Lighter-than-anticipated trading hampered results at custody banks in the third quarter and is tempering expectations of a quick recovery.

Northern Trust Corp., State Street Corp. and Bank of New York Mellon Corp., which avoided the worst of the financial crisis by relying on asset servicing and asset management, fell short of analyst estimates last quarter because of a decline in fee revenue.

"These companies emerged from the stress of the past 18 months a lot quicker than other financial services companies, but this quarter we counted on them to move back to normal, and instead we got a bit of a reality check," said Marty Mosby of First Horizon National Corp.'s FTN Equity Capital Markets. "Thing just aren't moving as fast as we hoped."

The results were surprising, he said, since each increased assets under management and assets under custody. That typically leads to growth, but revenue stalled.

For example, at Northern Trust, which reported third-quarter results Wednesday, assets under custody rose 11% and assets under management increased 9% from a year earlier, but revenue fell 1% to $927.6 million. The Chicago company swung to a third-quarter profit of $187.9 million, or 77 cents per share, compared with a year-earlier loss of $148.3 million, or 66 cents per share, but analysts polled by Thomson Reuters expected earnings of 84 cents a share on $985 million of revenue.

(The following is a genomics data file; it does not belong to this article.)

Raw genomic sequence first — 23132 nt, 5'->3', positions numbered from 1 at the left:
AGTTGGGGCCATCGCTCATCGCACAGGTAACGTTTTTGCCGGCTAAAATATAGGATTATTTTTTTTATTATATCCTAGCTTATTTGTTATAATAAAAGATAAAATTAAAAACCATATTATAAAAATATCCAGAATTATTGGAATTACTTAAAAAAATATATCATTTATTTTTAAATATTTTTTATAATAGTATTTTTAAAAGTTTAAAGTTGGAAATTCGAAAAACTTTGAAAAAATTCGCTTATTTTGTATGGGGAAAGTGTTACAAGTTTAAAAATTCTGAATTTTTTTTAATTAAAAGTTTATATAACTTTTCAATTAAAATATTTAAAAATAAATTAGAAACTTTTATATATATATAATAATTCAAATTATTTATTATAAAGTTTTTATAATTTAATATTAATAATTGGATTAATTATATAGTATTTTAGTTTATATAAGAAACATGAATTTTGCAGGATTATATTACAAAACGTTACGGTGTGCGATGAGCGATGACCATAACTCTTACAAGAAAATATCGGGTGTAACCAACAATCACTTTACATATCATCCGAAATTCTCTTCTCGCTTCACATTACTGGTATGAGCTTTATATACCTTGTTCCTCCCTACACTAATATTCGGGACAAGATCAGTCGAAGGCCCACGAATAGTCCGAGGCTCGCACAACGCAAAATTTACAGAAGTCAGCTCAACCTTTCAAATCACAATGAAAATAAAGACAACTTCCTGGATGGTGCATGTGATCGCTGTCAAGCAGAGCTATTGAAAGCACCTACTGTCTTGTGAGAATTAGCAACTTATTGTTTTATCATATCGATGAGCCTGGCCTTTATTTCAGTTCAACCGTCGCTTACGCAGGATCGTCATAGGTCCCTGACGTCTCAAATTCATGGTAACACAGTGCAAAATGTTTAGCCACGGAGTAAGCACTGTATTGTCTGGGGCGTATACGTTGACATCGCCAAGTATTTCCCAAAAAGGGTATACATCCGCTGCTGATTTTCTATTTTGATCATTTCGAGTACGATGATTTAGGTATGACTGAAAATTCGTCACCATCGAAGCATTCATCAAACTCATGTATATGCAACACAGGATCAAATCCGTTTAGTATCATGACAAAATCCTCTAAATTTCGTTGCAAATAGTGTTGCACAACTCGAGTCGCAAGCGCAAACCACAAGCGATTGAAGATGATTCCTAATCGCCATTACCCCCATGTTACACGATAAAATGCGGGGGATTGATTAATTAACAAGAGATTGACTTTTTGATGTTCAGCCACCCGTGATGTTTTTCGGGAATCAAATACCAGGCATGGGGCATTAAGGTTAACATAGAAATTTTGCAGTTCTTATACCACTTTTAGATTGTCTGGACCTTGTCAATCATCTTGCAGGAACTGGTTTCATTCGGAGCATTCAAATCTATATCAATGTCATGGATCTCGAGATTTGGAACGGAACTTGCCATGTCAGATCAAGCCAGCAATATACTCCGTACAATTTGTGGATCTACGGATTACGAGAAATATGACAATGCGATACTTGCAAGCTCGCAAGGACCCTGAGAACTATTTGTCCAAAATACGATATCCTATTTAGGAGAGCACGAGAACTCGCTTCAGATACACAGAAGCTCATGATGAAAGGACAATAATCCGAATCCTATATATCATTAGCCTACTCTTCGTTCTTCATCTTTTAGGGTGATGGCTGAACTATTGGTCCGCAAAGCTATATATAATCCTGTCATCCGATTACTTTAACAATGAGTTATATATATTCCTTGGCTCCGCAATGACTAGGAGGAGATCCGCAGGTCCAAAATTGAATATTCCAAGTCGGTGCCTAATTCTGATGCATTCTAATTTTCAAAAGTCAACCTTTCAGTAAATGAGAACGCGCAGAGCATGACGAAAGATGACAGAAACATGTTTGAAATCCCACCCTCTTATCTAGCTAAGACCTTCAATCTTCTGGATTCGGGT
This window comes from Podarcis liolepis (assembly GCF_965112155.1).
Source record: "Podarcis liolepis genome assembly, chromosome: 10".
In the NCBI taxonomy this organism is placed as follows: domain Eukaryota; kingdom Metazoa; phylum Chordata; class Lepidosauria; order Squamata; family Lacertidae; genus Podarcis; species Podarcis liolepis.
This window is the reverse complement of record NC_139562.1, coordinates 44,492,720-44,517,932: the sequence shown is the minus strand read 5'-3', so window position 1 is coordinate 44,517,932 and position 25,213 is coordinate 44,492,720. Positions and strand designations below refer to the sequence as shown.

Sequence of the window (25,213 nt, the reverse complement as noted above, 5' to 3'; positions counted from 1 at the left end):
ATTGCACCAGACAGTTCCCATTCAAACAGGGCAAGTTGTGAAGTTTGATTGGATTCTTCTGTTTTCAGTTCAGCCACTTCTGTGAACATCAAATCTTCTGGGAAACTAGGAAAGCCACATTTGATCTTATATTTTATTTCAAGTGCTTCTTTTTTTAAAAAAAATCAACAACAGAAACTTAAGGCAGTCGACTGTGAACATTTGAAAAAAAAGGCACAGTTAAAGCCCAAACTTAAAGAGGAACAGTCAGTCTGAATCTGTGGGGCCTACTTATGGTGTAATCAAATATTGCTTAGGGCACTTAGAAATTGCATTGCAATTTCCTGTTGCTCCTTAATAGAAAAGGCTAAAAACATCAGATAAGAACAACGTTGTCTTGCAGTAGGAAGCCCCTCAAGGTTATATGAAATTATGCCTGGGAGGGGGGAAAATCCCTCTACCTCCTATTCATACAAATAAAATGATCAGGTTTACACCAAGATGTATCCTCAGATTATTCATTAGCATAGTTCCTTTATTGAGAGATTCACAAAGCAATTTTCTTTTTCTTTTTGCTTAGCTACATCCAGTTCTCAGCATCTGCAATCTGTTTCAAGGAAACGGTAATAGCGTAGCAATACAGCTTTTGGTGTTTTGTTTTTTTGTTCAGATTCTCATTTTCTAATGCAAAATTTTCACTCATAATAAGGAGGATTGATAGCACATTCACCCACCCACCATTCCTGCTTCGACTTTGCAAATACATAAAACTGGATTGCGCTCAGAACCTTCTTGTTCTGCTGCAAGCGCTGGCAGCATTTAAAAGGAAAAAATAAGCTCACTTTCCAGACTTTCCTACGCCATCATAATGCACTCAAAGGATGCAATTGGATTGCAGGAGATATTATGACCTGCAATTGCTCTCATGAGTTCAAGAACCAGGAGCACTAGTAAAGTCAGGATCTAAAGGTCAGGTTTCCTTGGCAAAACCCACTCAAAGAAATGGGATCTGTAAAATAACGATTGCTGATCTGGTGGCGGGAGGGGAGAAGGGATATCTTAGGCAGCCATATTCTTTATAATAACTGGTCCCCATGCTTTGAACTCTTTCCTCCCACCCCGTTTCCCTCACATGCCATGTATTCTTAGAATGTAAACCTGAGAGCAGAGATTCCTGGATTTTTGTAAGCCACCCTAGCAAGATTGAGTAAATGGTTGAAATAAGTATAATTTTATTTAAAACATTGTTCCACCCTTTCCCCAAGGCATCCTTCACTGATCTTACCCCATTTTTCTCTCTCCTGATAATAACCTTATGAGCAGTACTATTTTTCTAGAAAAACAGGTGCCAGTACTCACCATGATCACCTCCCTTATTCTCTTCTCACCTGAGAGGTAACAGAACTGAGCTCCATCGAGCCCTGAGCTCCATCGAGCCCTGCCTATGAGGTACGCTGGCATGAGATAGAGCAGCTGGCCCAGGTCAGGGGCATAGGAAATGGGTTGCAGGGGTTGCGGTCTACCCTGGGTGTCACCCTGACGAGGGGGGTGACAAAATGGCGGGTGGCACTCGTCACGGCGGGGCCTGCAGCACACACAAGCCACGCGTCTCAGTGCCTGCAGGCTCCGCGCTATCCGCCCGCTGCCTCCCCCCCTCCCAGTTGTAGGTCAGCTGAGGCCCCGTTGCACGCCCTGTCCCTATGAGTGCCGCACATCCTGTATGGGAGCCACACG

"These companies are just not getting the customer activity that they did a few years ago," Mosby said. "People are investing and holding rather than moving assets around. That type of inertia is a result of people becoming more risk averse. That type of inertia is creating less in transaction fees."

Frederick Waddell, Northern Trust's chief executive, said during a conference call Wednesday that there has been a "mix shift" as investors move assets from equity to fixed-income products, which generate less fee revenue. He said investors that remain in equity products have shifted from active to passive products, which also generate less fee revenue.

William Morrison, Northern Trust's new chief financial officer, said that money market fund fees are also generating lower revenue and that this will be a "continuing issue in the short term."

Northern Trust wasn't alone.

Bank of New York Mellon reported Tuesday its assets under custody rose 7% and assets under management climbed 4%, from the previous quarter, but wealth management fee revenue rose 2% and custody fee revenue fell 4%.

State Street reported Tuesday its assets under custody rose 8% and assets under management rose 11% in the third quarter from the previous quarter. Though asset management fee revenue rose 13.5%, its custody fee revenue declined 3%. Mosby said State Street delivered strong results on the asset management side because the Boston company continues to introduce more lucrative exchange-traded funds and passive mutual funds.

It's natural to assume that companies would raise prices to make up for lost fee income, but Waddell said Northern Trust does not plan to increase its prices or adjust its balance sheet to compensate for lower revenue. "We are not going to penalize our clients for the interest rate environment," he said. "As interest rates go, so too will the fees. If they continue to stay at this level it's going to be a headwind for awhile."

Northern Trust continued cutting costs in the third quarter. Operating expenses declined 45% to $617 million from a year earlier. "We will tighten expense management as much as we can, but we won't tighten it blindly," Waddell said. "We want to keep in mind that we have a growing company" and that requires spending.

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